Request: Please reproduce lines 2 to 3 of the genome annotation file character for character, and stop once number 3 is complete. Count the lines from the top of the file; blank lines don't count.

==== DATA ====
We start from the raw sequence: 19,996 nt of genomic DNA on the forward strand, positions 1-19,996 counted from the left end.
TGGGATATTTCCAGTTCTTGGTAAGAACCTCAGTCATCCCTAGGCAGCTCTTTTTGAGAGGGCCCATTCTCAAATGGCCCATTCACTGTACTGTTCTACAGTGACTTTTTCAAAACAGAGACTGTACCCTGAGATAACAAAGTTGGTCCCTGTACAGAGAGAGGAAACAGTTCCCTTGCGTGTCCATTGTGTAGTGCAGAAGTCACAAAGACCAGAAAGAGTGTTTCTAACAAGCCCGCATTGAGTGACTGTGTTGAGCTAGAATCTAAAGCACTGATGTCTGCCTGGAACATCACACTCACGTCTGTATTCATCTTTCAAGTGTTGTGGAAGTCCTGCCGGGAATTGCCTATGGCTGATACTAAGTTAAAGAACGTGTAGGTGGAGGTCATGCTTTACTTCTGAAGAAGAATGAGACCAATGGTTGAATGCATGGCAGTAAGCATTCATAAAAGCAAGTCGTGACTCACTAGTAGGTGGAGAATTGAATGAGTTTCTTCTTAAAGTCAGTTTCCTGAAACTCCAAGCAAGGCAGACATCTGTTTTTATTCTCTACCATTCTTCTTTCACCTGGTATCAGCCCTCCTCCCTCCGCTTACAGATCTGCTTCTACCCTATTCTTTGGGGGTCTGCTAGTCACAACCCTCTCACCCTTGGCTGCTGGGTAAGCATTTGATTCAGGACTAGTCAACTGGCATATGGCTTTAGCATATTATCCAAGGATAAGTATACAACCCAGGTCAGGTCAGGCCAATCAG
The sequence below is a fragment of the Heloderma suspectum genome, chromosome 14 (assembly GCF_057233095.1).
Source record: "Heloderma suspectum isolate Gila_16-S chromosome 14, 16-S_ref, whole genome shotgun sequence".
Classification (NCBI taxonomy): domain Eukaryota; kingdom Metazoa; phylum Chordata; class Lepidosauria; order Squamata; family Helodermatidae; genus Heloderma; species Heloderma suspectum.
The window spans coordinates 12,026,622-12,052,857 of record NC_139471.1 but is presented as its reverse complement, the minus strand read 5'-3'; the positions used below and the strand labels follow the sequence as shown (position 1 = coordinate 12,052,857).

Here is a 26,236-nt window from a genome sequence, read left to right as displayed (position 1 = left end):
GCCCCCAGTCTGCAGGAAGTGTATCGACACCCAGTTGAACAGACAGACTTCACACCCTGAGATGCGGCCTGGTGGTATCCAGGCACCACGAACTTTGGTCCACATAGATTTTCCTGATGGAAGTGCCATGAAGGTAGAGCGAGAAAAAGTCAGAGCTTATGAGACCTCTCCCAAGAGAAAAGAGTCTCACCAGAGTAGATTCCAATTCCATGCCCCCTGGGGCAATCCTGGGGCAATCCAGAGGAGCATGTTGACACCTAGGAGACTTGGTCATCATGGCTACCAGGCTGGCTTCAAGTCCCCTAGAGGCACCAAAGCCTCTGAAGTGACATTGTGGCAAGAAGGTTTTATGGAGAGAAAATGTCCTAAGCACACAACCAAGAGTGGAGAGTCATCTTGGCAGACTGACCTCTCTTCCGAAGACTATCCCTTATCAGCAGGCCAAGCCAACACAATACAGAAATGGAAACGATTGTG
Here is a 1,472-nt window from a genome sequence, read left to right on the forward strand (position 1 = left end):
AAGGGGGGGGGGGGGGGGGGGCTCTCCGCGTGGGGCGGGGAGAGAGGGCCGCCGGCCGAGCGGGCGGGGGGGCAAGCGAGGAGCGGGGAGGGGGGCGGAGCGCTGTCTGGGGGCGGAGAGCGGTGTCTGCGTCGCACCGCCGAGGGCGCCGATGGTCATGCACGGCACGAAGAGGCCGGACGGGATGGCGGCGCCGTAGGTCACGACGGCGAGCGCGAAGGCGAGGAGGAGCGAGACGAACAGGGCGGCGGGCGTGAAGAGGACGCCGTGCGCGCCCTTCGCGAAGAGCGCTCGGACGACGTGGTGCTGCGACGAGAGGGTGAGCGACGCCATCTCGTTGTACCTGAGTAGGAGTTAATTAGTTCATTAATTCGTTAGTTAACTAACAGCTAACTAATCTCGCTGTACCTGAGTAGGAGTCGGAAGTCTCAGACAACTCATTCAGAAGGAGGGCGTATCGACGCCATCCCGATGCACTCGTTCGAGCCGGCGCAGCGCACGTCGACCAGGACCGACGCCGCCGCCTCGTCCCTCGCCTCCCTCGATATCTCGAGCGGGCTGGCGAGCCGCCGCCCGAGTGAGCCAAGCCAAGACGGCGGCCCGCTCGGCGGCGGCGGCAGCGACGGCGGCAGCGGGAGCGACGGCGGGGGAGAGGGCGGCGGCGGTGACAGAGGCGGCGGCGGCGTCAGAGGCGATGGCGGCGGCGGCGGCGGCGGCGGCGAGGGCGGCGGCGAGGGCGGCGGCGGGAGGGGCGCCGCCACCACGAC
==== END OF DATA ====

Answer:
TGGGATATTTCCAGTTCTTGGTAAGAACCTCAGTCATCCCTAGGCAGCTCTTTTTGAGAGGGCCCATTCTCAAATGGCCCATTCACTGTACTGTTCTACAGTGACTTTTTCAAAACAGAGACTGTACCCTGAGATAACAAAGTTGGTCCCTGTACAGAGAGAGGAAACAGTTCCCTTGCGTGTCCATTGTGTAGTGCAGAAGTCACAAAGACCAGAAAGAGTGTTTCTAACAAGCCCGCATTGAGTGACTGTGTTGAGCTAGAATCTAAAGCACTGATGTCTGCCTGGAACATCACACTCACGTCTGTATTCATCTTTCAAGTGTTGTGGAAGTCCTGCCGGGAATTGCCTATGGCTGATACTAAGTTAAAGAACGTGTAGGTGGAGGTCATGCTTTACTTCTGAAGAAGAATGAGACCAATGGTTGAATGCATGGCAGTAAGCATTCATAAAAGCAAGTCGTGACTCACTAGTAGGTGGAGAATTGAATGAGTTTCTTCTTAAAGTCAGTTTCCTGAAACTCCAAGCAAGGCAGACATCTGTTTTTATTCTCTACCATTCTTCTTTCACCTGGTATCAGCCCTCCTCCCTCCGCTTACAGATCTGCTTCTACCCTATTCTTTGGGGGTCTGCTAGTCACAACCCTCTCACCCTTGGCTGCTGGGTAAGCATTTGATTCAGGACTAGTCAACTGGCATATGGCTTTAGCATATTATCCAAGGATAAGTATACAACCCAGGTCAGGTCAGGCCAATCAG
The sequence below is a fragment of the Heloderma suspectum genome, chromosome 14 (assembly GCF_057233095.1).